EU delegation ‘worried’ by Polish spyware use

Thursday, Sep 22, 2022

WARSAW: A European Parliament delegation on Wednesday voiced concern over the Polish government’s use of Pegasus spyware, saying that instead of protecting citizens it had targeted democratic actors.

The MEPs, on a visit to Warsaw this week, are part of a special inquiry committee set up to probe instances of abuse of surveillance software in the bloc. "The exchanges we had I think shed new light on the illegal use of intrusive spyware in Poland against democratic actors," delegation head Jeroen Lenaers told reporters.

"We see that the system of legal and institutional checks and balances has been dismantled to enable targeting individuals that are deemed opponents of the government," the Dutch politician added.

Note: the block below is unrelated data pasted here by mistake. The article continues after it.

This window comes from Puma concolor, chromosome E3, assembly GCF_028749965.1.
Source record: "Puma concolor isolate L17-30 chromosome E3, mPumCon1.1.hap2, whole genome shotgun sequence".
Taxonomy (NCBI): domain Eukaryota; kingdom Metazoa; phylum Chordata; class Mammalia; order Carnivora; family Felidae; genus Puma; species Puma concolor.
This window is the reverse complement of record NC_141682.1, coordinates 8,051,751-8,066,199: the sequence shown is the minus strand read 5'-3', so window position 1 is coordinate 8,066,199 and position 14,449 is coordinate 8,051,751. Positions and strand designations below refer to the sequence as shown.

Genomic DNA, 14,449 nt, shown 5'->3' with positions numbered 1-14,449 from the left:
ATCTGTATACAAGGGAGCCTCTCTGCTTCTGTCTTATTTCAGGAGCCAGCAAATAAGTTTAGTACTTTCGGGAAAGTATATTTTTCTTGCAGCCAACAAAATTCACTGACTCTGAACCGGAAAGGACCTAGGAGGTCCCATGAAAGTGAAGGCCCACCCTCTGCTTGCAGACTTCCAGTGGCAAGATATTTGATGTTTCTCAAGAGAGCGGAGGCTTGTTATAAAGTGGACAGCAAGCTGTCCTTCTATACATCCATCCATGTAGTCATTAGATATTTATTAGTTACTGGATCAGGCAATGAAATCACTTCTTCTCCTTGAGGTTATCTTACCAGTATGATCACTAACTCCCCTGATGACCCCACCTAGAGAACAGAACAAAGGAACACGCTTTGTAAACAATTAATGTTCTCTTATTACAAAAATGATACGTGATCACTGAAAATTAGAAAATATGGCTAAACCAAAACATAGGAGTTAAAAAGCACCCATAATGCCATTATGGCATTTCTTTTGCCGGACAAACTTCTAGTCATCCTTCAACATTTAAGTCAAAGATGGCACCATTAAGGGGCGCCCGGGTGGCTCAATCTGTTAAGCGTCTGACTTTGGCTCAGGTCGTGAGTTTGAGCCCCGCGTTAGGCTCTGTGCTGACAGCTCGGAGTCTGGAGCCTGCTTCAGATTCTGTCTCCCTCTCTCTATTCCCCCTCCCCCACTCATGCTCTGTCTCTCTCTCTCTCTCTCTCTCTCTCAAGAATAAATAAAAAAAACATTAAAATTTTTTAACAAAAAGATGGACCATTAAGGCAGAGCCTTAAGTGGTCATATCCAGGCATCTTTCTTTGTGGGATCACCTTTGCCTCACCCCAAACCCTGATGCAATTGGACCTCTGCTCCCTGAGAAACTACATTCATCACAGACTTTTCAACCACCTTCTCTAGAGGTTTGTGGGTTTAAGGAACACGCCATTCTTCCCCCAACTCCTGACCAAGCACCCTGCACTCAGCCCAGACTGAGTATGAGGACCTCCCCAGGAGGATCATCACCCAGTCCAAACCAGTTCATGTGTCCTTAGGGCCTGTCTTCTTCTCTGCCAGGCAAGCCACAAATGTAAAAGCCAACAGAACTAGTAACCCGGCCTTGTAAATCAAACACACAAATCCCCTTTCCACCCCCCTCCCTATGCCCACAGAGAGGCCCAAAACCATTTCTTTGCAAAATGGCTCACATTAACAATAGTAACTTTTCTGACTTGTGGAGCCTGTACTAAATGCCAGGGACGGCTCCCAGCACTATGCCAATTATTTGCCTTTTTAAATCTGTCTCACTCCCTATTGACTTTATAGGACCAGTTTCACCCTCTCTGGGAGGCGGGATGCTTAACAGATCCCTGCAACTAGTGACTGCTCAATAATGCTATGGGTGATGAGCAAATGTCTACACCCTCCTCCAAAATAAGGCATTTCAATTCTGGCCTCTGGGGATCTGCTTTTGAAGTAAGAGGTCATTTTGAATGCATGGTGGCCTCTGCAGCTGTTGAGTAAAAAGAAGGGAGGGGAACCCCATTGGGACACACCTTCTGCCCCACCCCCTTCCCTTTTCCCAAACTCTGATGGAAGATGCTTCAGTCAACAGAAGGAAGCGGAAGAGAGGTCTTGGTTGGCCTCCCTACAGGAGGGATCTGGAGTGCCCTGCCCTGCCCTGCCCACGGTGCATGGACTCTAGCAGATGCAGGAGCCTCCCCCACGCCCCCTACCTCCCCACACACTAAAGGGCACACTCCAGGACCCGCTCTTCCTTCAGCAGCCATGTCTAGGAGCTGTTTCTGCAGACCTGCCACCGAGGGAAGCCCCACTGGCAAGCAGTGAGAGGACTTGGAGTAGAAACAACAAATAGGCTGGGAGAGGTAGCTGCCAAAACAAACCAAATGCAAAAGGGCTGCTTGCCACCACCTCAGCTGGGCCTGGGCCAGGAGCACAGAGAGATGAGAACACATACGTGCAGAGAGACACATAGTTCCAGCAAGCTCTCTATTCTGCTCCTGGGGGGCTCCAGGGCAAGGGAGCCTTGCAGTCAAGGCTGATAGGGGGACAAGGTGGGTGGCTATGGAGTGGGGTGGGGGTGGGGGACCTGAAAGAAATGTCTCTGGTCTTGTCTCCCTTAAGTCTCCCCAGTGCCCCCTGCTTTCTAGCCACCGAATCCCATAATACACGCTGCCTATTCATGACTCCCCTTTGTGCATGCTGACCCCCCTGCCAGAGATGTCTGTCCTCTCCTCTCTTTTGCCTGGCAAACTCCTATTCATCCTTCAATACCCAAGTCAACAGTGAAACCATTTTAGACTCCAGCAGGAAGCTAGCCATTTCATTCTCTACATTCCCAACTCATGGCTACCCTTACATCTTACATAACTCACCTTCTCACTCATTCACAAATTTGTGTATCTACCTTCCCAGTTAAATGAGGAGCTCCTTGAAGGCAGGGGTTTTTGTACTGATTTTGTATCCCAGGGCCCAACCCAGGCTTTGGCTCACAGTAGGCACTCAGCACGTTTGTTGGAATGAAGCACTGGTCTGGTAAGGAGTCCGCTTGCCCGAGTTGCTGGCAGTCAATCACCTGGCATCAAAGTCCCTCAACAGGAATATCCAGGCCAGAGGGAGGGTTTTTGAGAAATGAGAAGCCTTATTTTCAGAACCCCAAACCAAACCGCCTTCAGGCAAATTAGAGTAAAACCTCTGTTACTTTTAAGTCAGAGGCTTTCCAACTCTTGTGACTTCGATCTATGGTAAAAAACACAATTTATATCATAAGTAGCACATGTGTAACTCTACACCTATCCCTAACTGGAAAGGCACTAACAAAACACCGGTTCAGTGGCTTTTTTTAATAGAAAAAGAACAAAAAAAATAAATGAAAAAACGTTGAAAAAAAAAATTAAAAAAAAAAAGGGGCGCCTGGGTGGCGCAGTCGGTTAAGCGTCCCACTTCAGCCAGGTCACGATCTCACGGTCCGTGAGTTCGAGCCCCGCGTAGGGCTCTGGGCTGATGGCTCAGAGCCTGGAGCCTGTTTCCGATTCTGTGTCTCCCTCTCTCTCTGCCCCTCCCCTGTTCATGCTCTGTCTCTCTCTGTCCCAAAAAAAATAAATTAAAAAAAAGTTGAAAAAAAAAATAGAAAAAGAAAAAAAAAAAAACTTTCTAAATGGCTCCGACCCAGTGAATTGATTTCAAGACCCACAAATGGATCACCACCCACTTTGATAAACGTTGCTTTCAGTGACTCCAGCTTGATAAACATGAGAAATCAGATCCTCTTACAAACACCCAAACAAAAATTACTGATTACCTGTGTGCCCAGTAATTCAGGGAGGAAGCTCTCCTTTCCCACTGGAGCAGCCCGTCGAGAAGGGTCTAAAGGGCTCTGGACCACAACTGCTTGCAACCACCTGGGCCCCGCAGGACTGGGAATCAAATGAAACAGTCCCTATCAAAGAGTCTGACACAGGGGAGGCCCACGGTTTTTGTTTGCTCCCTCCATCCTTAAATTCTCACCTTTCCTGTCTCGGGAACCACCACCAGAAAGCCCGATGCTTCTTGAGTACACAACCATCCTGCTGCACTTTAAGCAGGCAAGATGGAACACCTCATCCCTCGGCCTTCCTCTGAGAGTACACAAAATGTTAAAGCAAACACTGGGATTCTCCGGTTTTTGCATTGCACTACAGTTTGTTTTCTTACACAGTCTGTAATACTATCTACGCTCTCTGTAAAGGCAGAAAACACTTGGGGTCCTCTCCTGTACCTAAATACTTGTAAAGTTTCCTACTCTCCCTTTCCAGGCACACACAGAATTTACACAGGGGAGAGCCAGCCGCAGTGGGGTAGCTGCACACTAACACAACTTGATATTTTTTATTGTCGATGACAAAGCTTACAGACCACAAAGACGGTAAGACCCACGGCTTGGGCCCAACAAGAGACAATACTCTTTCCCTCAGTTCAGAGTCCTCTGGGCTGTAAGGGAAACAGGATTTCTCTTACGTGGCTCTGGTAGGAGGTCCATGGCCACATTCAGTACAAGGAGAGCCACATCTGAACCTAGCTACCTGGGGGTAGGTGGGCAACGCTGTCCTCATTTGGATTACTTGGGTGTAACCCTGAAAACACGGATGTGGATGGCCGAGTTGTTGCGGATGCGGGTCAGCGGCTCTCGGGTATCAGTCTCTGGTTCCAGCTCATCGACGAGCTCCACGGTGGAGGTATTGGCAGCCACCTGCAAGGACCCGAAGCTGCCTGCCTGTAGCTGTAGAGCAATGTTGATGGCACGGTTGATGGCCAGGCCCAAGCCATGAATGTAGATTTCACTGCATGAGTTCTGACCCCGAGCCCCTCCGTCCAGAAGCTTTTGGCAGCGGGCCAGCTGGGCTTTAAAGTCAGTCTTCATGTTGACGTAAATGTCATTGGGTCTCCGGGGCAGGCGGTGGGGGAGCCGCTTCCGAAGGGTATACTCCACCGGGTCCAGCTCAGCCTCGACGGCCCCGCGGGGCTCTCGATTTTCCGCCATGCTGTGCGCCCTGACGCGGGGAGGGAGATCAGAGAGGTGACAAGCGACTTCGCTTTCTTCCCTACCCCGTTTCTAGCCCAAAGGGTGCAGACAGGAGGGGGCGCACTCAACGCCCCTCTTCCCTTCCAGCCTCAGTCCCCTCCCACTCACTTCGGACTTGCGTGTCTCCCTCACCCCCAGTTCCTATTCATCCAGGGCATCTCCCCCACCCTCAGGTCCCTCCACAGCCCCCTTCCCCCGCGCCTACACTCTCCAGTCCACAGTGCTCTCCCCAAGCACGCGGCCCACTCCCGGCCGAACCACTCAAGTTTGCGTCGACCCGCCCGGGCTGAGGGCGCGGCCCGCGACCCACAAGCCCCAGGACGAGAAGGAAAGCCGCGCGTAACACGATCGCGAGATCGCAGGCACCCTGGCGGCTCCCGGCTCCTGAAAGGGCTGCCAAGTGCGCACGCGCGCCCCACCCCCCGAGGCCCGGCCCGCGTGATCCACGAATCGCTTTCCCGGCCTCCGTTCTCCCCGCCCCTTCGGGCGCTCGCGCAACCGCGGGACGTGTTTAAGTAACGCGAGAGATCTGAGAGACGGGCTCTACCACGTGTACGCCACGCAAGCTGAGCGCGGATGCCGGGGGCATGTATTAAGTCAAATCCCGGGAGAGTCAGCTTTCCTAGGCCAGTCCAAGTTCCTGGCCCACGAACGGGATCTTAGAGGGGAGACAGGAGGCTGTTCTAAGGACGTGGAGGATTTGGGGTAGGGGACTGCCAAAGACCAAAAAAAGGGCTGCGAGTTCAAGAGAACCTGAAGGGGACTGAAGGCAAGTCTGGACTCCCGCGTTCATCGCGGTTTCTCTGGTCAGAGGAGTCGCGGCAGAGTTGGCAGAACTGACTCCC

The Pegasus malware, created by Israeli technology firm NSO Group, was engulfed in controversy last year after a media investigation reported that governments around the world had used it to spy on critics and opponents.

Poland’s powerful ruling party leader admitted the country bought the spyware, but dismissed claims it was used against the opposition. Citizen Lab, a cyber security watchdog based in Canada, has said that Pegasus was used against Polish opposition figures, including a senator co-ordinating a 2019 election campaign.

Pegasus can turn smartphones into pocket spying devices, allowing the user to read the target’s messages, track their location, and even turn on their camera and microphone without their knowledge.